Spurs role players explode as LeBron James struggles
JUN 12, 2013 2:21a ET
His teammate, LeBron James, had nine games that year of 40 or more points.
But here we are three years later. Green is stunningly outscoring James in the NBA Finals, including by a lopsided 27-15 margin Tuesday night at the AT&T Center.
“Never thought in a million years that would happen,’’ Green said after his San Antonio Spurs destroyed James’ Miami Heat 113-77 to take a 2-1 series lead.
Neither did anybody else in this galaxy.
As amazing as Green has been in these Finals, it’s been bewildering how mediocre James has been, especially Tuesday. While Green and fellow unheralded Spurs guard Gary Neal were busy combining for 13-of-19 shooting from 3-point range, James sleepwalked to 7-of-21 overall marksmanship. For the first time since Dec. 2, 2009, when James was with Cleveland, he didn’t shoot a free throw in the game.
“I’ve just got to play better,’’ James said. “I can’t have a performance like that and expect to win the game. I’ve got to shoot the ball better and I’ve got to make better decisions. ... I’m owning everything I did. I’ve got to do more. … It’s frustrating when you get smashed like that. I’m still sweating from the game (a half hour after the final buzzer). I’m not happy, I’m very upset about the game.’’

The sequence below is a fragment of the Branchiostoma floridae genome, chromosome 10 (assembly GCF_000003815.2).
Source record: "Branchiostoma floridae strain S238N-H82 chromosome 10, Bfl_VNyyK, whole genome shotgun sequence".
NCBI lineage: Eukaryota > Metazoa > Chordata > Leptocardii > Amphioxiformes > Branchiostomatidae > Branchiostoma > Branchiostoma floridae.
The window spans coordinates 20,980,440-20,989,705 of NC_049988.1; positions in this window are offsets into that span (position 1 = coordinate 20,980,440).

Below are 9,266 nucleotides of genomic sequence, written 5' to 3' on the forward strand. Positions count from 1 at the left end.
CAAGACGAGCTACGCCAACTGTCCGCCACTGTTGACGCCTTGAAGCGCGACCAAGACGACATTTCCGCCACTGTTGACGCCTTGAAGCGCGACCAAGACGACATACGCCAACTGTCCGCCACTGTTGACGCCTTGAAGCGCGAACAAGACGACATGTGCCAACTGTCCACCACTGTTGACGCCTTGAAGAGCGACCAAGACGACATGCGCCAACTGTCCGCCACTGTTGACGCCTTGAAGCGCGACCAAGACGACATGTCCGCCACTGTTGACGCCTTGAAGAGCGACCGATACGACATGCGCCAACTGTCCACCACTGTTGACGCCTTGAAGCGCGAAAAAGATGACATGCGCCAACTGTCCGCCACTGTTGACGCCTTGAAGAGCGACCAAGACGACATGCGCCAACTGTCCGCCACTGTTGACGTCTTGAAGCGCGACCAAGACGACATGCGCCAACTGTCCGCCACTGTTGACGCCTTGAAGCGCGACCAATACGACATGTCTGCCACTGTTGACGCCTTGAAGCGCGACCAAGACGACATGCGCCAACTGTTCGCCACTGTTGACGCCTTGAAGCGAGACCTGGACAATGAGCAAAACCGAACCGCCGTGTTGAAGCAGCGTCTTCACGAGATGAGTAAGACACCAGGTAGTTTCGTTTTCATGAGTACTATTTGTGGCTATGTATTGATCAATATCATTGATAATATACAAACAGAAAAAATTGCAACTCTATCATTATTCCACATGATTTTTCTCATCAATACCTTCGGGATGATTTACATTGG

James better do something soon or Miami’s season will come to a crashing end. The odds are heavily against the Heat considering that, since the 2-3-2 format was instituted in 1985, 12 of the 13 teams that won Game 3 when a series was tied 1-1 have gone on to claim the title.
It’s hard to say what is more stunning. Is it James, a four-time MVP, shooting just 38.9 percent in the Finals and averaging just 16.7 points, 10 under his regular-season number? Or is it the likes of Green and Neal having their way with the Heat?
Green was 7 of 9 from 3-point range and Neal, who scored 24 points, was 6 of 10 as the Spurs set a Finals record for 3-pointers made by hitting 16 of 32. Green is averaging 18.7 points and shooting 16 of 23 from long range in the series and Neal is averaging 13.7 and is 9 of 18 on 3-pointers.